WHAT OTHERS SAY: A sad era of prosecutions may finally be over

Monday, August 22, 2011 | 6:20 p.m. CDT

One week ago, Missouri resident Dale Helmig was able to relax for the first time in 18 years. On Aug. 15, Osage County Prosecuting Attorney Amanda Grellner officially dismissed the charge that Mr. Helmig had killed his mother in 1993. He was wrongly convicted in 1996 and sentenced to life without parole.

Mr. Helmig's nightmare began with inept law enforcement and continued with a trial contaminated by false and misleading testimony, a hapless defense mounted by a drug-impaired lawyer and misconduct by a star prosecutor.

Appealing the tainted guilty verdict through state and federal courts took 14 years while Mr. Helmig remained in prison for a crime he did not commit. He is entitled to file civil charges against Osage County and the state of Missouri; he couldn't be blamed if he did.

Mr. Helmig, who lives in Rocky Mount, has been free on bond since last December. The previous month, DeKalb County Senior Judge Warren McElwain had ruled that Mr. Helmig and his long-time appeals lawyer, Sean O'Brien, had proved Mr. Helmig's "actual innocence."

Judge McElwain also affirmed Mr. Helmig's claims of blatant violations of due process of law during his 1996 trial and misconduct by the state's lead prosecutor, Kenny Hulshof. At the time, Mr. Hulshof was an assistant state attorney general handling high-profile criminal cases in rural counties. Four months after the trial, he was elected to the U.S. House of Representatives. He left the House in 2009 after losing the 2008 race for Missouri governor.

Mr. Hulshof, the judge wrote, "deliberately" used unproven allegations as evidence, elicited testimony that he "knew or should have known" was false and hid evidence from the defense that supported Mr. Helmig's innocence.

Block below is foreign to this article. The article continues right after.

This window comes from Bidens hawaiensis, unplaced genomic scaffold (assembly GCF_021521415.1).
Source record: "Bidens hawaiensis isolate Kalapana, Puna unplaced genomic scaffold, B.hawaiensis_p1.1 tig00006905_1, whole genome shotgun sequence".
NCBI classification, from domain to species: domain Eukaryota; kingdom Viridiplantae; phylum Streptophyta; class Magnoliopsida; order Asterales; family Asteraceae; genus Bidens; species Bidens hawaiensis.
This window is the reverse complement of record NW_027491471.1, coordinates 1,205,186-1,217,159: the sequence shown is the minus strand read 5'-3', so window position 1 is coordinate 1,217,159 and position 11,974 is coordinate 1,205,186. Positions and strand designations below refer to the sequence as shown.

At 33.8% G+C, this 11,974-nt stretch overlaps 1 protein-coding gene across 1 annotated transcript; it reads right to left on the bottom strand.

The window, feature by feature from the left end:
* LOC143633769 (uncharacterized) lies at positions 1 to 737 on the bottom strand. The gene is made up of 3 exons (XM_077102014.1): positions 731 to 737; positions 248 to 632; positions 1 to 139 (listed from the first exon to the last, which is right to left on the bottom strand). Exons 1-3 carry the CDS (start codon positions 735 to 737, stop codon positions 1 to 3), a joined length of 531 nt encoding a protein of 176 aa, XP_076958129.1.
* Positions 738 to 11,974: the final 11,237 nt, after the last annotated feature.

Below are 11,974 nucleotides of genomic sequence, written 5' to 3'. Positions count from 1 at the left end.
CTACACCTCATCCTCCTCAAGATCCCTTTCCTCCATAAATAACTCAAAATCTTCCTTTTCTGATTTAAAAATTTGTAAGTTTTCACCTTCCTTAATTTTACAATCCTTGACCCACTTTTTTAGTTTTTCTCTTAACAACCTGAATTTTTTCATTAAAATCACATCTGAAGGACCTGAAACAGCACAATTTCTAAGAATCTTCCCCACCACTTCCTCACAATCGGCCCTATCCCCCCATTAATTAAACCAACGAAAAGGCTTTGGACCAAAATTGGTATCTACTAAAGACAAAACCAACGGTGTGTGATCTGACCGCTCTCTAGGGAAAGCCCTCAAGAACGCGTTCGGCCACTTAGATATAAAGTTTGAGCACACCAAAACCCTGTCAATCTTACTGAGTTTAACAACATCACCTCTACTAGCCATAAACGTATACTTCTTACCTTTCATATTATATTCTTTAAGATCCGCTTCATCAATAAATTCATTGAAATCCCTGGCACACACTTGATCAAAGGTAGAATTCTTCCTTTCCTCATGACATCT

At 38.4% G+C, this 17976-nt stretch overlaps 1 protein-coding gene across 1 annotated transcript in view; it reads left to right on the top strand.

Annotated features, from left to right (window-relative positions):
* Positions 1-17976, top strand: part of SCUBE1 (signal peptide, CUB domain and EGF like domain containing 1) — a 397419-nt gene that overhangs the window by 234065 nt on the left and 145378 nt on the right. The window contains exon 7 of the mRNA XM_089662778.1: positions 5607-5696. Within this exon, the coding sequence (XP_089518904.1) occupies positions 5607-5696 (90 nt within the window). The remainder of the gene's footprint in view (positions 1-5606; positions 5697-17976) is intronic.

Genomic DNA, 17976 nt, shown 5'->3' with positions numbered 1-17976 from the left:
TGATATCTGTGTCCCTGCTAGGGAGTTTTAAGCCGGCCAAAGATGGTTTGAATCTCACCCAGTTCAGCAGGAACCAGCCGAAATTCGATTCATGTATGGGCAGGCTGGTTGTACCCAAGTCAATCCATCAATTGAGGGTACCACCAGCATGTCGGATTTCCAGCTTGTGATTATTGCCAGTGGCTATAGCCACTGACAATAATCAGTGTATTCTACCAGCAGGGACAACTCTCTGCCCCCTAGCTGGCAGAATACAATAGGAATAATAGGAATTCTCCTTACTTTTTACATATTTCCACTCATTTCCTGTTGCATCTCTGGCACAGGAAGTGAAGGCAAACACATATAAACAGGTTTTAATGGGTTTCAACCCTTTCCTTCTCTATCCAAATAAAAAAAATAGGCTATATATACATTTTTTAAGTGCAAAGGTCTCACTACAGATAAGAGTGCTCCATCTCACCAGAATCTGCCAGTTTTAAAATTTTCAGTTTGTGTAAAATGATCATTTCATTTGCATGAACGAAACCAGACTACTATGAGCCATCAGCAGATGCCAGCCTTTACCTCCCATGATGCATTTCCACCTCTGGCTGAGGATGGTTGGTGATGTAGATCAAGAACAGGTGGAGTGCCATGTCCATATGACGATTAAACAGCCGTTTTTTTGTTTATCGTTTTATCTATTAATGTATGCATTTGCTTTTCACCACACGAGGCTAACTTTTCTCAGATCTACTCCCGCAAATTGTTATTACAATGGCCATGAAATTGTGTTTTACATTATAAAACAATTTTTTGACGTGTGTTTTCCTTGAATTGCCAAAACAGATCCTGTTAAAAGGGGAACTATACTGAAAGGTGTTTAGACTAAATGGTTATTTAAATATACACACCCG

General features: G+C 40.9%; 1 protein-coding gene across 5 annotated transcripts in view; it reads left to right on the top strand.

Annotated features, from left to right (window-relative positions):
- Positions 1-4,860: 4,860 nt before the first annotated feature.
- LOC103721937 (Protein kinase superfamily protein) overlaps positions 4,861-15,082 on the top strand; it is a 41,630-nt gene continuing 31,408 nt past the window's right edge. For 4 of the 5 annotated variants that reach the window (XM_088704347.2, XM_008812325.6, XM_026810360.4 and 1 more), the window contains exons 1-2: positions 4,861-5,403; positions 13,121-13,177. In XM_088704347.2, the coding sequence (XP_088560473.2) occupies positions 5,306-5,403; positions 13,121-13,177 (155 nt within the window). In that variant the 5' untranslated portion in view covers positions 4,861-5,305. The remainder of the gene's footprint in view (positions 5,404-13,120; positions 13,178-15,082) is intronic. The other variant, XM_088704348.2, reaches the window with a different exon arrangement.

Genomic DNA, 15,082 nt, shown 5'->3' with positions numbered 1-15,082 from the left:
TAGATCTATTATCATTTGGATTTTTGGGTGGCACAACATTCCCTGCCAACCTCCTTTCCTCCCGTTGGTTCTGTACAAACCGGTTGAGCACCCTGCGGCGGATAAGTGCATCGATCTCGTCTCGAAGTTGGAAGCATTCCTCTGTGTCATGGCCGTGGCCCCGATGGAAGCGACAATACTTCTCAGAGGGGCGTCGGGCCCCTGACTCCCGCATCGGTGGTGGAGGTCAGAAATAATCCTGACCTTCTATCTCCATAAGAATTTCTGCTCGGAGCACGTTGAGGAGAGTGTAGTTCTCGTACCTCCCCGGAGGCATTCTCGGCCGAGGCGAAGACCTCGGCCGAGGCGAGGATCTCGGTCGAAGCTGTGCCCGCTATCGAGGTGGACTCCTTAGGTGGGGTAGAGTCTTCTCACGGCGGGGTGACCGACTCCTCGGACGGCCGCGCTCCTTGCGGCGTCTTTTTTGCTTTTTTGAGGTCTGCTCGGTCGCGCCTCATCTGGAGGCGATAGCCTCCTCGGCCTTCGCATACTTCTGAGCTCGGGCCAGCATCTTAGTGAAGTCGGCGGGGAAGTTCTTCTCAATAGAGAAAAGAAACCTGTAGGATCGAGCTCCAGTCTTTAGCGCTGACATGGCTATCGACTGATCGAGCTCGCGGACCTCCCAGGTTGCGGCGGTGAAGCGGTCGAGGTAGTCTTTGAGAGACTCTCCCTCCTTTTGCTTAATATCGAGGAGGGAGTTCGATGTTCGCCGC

Mr. Hulshof issued a statement at the time saying he and fellow prosecutor Robert Schollmeyer "did our best, ethically and within the spirit of the law, to ensure a fair and reasonable verdict was reached based on the evidence at hand."

Mr. Helmig's case, and Mr. Hulshof's prosecution of it, was the subject of several probing Post-Dispatch articles in 2005 by Terry Ganey, then the newspaper's Jefferson City bureau chief. Mr. Helmig, now 55, was not the only Missourian abused by what Judge McElwain called Mr. Hulshof's "fundamentally unfair" conduct as a prosecutor. Two other noteworthy cases:

Joshua Kezer also established his "actual innocence" of murder and was ordered released in 2009 after 16 years in prison. Cole County Circuit Court Judge Richard Callahan, now U.S. attorney in St. Louis, said Mr. Hulshof had withheld key evidence from the defense. "We now know that none of what Mr. Hulshof said in that final [trial] summary was true," the judge wrote.

Richard Clay was sentenced to death for murder after a 1995 trial that Mr. Hulshof prosecuted. A federal judge overturned the conviction in 2001 based on testimony that Mr. Hulshof and a fellow prosecutor had urged a witness to lie on the stand. Another judge reinstated Clay's sentence in 2004, but earlier this year, Mr. Nixon — who was Missouri's attorney general when Mr. Hulshof was a prosecutor in the office — commuted it to life without parole.

Mr. Hulshof is now practicing "public policy" law in Kansas City. He is unlikely ever to prosecute another criminal case. That's for the best.

America's system of justice, like all human endeavors, is imperfect. But keeping the terrible consequences of mistakes to a minimum requires dedication to the rule of law, the rules of procedure and the principles of fairness. Anyone unwilling or unable to do so ought to find another line of work.

Copyright St. Louis Post-Dispatch. Reprinted with permission.

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Greg Allen August 23, 2011 | 10:00 a.m.

I'm no law scholar. Is there any consequence to the prosecutor for knowingly presenting false evidence?

(Report Comment)
Paul Allaire August 31, 2011 | 2:33 p.m.

There doesn't appear to be. Theoretically, yes, but not really.

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